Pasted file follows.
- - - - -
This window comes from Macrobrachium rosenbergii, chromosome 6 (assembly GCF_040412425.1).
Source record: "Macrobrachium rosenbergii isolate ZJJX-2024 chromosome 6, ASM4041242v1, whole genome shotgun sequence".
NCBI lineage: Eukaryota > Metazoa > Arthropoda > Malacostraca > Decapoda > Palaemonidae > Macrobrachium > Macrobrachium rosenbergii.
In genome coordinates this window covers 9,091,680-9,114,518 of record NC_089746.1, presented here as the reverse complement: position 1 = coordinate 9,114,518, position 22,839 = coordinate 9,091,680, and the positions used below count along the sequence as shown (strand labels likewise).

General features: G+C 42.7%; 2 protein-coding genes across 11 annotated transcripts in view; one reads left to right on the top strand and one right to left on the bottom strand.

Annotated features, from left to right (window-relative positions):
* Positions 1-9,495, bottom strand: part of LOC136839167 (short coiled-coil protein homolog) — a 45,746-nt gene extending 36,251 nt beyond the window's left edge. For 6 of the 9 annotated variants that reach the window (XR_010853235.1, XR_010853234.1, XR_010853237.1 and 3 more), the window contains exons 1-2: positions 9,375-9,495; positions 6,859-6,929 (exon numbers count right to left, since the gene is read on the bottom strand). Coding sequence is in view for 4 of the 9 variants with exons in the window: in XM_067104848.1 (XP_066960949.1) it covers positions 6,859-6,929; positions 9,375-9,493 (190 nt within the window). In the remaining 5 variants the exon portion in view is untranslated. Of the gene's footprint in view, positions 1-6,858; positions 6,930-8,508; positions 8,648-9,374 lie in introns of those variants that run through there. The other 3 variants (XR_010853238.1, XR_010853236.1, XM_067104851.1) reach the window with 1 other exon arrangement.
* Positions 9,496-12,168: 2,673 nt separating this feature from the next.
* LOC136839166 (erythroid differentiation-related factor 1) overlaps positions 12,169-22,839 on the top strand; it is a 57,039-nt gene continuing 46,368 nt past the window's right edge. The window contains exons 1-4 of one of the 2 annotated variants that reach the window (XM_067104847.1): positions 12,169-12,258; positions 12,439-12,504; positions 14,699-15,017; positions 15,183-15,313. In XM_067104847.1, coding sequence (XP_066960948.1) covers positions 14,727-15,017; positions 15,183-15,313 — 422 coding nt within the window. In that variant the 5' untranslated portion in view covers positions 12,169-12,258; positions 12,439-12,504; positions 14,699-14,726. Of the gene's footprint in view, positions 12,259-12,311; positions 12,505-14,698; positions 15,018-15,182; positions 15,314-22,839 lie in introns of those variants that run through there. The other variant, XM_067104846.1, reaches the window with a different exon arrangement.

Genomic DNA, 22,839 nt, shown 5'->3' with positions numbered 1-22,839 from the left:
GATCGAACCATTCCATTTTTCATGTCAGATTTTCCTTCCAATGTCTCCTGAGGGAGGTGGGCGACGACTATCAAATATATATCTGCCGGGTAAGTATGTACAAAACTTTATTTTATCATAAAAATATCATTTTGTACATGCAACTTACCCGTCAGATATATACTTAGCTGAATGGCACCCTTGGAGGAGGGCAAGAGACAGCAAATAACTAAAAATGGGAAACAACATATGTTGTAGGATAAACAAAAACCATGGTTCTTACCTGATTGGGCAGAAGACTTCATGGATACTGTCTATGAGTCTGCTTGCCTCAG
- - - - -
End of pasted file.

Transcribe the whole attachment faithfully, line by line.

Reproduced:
This window comes from Macrobrachium rosenbergii, chromosome 6 (assembly GCF_040412425.1).
Source record: "Macrobrachium rosenbergii isolate ZJJX-2024 chromosome 6, ASM4041242v1, whole genome shotgun sequence".
NCBI lineage: Eukaryota > Metazoa > Arthropoda > Malacostraca > Decapoda > Palaemonidae > Macrobrachium > Macrobrachium rosenbergii.
In genome coordinates this window covers 9,091,680-9,114,518 of record NC_089746.1, presented here as the reverse complement: position 1 = coordinate 9,114,518, position 22,839 = coordinate 9,091,680, and the positions used below count along the sequence as shown (strand labels likewise).

General features: G+C 42.7%; 2 protein-coding genes across 11 annotated transcripts in view; one reads left to right on the top strand and one right to left on the bottom strand.

Annotated features, from left to right (window-relative positions):
* Positions 1-9,495, bottom strand: part of LOC136839167 (short coiled-coil protein homolog) — a 45,746-nt gene extending 36,251 nt beyond the window's left edge. For 6 of the 9 annotated variants that reach the window (XR_010853235.1, XR_010853234.1, XR_010853237.1 and 3 more), the window contains exons 1-2: positions 9,375-9,495; positions 6,859-6,929 (exon numbers count right to left, since the gene is read on the bottom strand). Coding sequence is in view for 4 of the 9 variants with exons in the window: in XM_067104848.1 (XP_066960949.1) it covers positions 6,859-6,929; positions 9,375-9,493 (190 nt within the window). In the remaining 5 variants the exon portion in view is untranslated. Of the gene's footprint in view, positions 1-6,858; positions 6,930-8,508; positions 8,648-9,374 lie in introns of those variants that run through there. The other 3 variants (XR_010853238.1, XR_010853236.1, XM_067104851.1) reach the window with 1 other exon arrangement.
* Positions 9,496-12,168: 2,673 nt separating this feature from the next.
* LOC136839166 (erythroid differentiation-related factor 1) overlaps positions 12,169-22,839 on the top strand; it is a 57,039-nt gene continuing 46,368 nt past the window's right edge. The window contains exons 1-4 of one of the 2 annotated variants that reach the window (XM_067104847.1): positions 12,169-12,258; positions 12,439-12,504; positions 14,699-15,017; positions 15,183-15,313. In XM_067104847.1, coding sequence (XP_066960948.1) covers positions 14,727-15,017; positions 15,183-15,313 — 422 coding nt within the window. In that variant the 5' untranslated portion in view covers positions 12,169-12,258; positions 12,439-12,504; positions 14,699-14,726. Of the gene's footprint in view, positions 12,259-12,311; positions 12,505-14,698; positions 15,018-15,182; positions 15,314-22,839 lie in introns of those variants that run through there. The other variant, XM_067104846.1, reaches the window with a different exon arrangement.

Genomic DNA, 22,839 nt, shown 5'->3' with positions numbered 1-22,839 from the left:
GATCGAACCATTCCATTTTTCATGTCAGATTTTCCTTCCAATGTCTCCTGAGGGAGGTGGGCGACGACTATCAAATATATATCTGCCGGGTAAGTATGTACAAAACTTTATTTTATCATAAAAATATCATTTTGTACATGCAACTTACCCGTCAGATATATACTTAGCTGAATGGCACCCTTGGAGGAGGGCAAGAGACAGCAAATAACTAAAAATGGGAAACAACATATGTTGTAGGATAAACAAAAACCATGGTTCTTACCTGATTGGGCAGAAGACTTCATGGATACTGTCTATGAGTCTGCTTGCCTCAG